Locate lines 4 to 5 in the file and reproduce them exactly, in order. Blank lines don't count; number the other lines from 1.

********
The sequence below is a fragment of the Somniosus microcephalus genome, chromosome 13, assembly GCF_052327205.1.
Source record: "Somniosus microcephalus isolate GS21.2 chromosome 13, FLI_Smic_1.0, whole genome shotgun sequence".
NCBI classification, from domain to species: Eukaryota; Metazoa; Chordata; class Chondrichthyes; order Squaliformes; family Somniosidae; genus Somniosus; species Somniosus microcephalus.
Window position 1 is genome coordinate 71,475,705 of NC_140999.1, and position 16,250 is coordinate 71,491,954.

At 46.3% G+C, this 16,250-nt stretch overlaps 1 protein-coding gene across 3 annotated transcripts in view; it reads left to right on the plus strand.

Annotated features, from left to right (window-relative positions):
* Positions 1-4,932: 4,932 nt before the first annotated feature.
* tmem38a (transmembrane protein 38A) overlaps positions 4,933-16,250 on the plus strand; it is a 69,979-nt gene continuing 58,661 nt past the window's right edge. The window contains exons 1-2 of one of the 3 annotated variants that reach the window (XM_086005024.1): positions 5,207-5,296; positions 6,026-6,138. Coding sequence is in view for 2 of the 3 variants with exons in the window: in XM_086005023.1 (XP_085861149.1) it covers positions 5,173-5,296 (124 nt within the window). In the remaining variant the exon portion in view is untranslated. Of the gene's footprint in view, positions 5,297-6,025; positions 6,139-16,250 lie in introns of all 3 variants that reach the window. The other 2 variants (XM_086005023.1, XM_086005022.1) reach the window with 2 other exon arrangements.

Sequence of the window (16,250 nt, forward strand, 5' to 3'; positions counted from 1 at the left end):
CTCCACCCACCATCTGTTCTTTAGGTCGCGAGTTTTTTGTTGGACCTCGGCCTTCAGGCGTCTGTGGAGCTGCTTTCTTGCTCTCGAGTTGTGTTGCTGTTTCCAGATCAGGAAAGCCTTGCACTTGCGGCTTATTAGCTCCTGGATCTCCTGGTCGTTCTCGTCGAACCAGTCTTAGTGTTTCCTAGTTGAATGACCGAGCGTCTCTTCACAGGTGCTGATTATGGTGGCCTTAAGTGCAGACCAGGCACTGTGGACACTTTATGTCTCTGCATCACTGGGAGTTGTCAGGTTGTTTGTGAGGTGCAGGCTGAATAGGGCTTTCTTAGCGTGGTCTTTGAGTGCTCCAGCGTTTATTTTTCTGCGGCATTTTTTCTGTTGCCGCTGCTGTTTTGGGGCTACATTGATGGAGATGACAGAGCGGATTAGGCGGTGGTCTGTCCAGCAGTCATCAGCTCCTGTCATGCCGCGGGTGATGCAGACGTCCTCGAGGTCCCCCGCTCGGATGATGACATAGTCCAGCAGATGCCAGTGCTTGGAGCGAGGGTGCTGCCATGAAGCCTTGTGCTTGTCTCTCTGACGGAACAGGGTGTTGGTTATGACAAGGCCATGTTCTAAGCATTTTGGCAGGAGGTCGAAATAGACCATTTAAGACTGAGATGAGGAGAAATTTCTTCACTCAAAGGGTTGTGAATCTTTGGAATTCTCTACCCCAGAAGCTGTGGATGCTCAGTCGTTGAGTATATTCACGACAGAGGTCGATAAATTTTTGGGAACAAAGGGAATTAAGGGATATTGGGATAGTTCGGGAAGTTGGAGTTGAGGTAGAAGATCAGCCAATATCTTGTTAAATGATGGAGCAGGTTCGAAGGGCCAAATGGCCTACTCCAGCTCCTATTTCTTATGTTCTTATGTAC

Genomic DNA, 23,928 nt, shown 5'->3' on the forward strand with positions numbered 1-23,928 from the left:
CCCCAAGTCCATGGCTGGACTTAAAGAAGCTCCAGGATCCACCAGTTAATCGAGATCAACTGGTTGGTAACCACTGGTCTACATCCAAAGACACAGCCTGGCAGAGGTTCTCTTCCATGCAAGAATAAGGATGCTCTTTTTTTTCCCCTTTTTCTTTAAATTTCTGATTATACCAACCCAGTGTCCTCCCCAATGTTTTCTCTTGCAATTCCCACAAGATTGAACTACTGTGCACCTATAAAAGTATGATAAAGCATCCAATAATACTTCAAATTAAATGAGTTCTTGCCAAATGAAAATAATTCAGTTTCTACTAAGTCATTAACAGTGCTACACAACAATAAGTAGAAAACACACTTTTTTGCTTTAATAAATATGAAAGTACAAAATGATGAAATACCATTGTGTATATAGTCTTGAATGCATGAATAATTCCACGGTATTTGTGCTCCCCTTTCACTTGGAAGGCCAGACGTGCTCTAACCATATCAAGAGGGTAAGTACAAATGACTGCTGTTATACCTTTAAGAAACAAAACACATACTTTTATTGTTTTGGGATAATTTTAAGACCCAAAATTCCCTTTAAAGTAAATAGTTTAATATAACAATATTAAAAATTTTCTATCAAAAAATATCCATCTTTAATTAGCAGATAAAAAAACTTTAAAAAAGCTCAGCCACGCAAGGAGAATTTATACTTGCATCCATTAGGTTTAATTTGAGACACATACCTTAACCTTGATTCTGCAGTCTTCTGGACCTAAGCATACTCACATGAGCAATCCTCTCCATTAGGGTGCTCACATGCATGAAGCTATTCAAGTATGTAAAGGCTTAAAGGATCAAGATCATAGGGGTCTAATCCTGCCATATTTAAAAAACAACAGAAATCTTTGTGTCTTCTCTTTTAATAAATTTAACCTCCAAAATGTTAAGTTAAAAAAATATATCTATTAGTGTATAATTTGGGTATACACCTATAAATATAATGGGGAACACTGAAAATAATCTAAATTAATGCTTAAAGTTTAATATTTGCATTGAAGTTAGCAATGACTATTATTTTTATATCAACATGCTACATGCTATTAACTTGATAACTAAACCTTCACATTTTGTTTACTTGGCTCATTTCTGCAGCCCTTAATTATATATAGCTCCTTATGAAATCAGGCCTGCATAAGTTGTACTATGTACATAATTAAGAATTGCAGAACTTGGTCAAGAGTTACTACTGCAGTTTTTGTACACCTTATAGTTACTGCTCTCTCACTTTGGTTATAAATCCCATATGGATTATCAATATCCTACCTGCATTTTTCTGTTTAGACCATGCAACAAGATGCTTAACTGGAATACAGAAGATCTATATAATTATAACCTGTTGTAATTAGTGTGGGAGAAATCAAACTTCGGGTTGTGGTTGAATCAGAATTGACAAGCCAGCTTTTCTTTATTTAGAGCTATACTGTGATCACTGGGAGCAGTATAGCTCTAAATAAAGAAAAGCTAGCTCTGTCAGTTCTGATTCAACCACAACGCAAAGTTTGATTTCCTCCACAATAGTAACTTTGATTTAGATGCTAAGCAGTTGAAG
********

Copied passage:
Window position 1 is genome coordinate 71,475,705 of NC_140999.1, and position 16,250 is coordinate 71,491,954.

At 46.3% G+C, this 16,250-nt stretch overlaps 1 protein-coding gene across 3 annotated transcripts in view; it reads left to right on the plus strand.